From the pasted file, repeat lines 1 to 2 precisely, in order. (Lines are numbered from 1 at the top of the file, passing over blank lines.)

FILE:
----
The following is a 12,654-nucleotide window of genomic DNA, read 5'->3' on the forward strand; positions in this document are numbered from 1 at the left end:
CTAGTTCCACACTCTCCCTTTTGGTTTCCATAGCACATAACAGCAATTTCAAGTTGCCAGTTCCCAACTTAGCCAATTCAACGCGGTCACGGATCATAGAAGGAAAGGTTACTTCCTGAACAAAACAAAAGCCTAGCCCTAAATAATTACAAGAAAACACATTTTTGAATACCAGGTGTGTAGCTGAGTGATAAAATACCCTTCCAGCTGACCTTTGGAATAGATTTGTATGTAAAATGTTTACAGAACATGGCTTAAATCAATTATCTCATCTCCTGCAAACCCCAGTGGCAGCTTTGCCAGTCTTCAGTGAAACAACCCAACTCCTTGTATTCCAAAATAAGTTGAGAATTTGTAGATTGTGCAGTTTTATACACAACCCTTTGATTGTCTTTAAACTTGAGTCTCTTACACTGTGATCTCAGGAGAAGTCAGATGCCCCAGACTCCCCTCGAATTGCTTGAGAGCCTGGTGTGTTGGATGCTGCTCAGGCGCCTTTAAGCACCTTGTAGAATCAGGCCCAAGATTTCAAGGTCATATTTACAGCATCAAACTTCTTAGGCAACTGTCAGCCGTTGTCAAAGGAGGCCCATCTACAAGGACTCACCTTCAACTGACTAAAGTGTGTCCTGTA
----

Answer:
The following is a 12,654-nucleotide window of genomic DNA, read 5'->3' on the forward strand; positions in this document are numbered from 1 at the left end:
CTAGTTCCACACTCTCCCTTTTGGTTTCCATAGCACATAACAGCAATTTCAAGTTGCCAGTTCCCAACTTAGCCAATTCAACGCGGTCACGGATCATAGAAGGAAAGGTTACTTCCTGAACAAAACAAAAGCCTAGCCCTAAATAATTACAAGAAAACACATTTTTGAATACCAGGTGTGTAGCTGAGTGATAAAATACCCTTCCAGCTGACCTTTGGAATAGATTTGTATGTAAAATGTTTACAGAACATGGCTTAAATCAATTATCTCATCTCCTGCAAACCCCAGTGGCAGCTTTGCCAGTCTTCAGTGAAACAACCCAACTCCTTGTATTCCAAAATAAGTTGAGAATTTGTAGATTGTGCAGTTTTATACACAACCCTTTGATTGTCTTTAAACTTGAGTCTCTTACACTGTGATCTCAGGAGAAGTCAGATGCCCCAGACTCCCCTCGAATTGCTTGAGAGCCTGGTGTGTTGGATGCTGCTCAGGCGCCTTTAAGCACCTTGTAGAATCAGGCCCAAGATTTCAAGGTCATATTTACAGCATCAAACTTCTTAGGCAACTGTCAGCCGTTGTCAAAGGAGGCCCATCTACAAGGACTCACCTTCAACTGACTAAAGTGTGTCCTGTA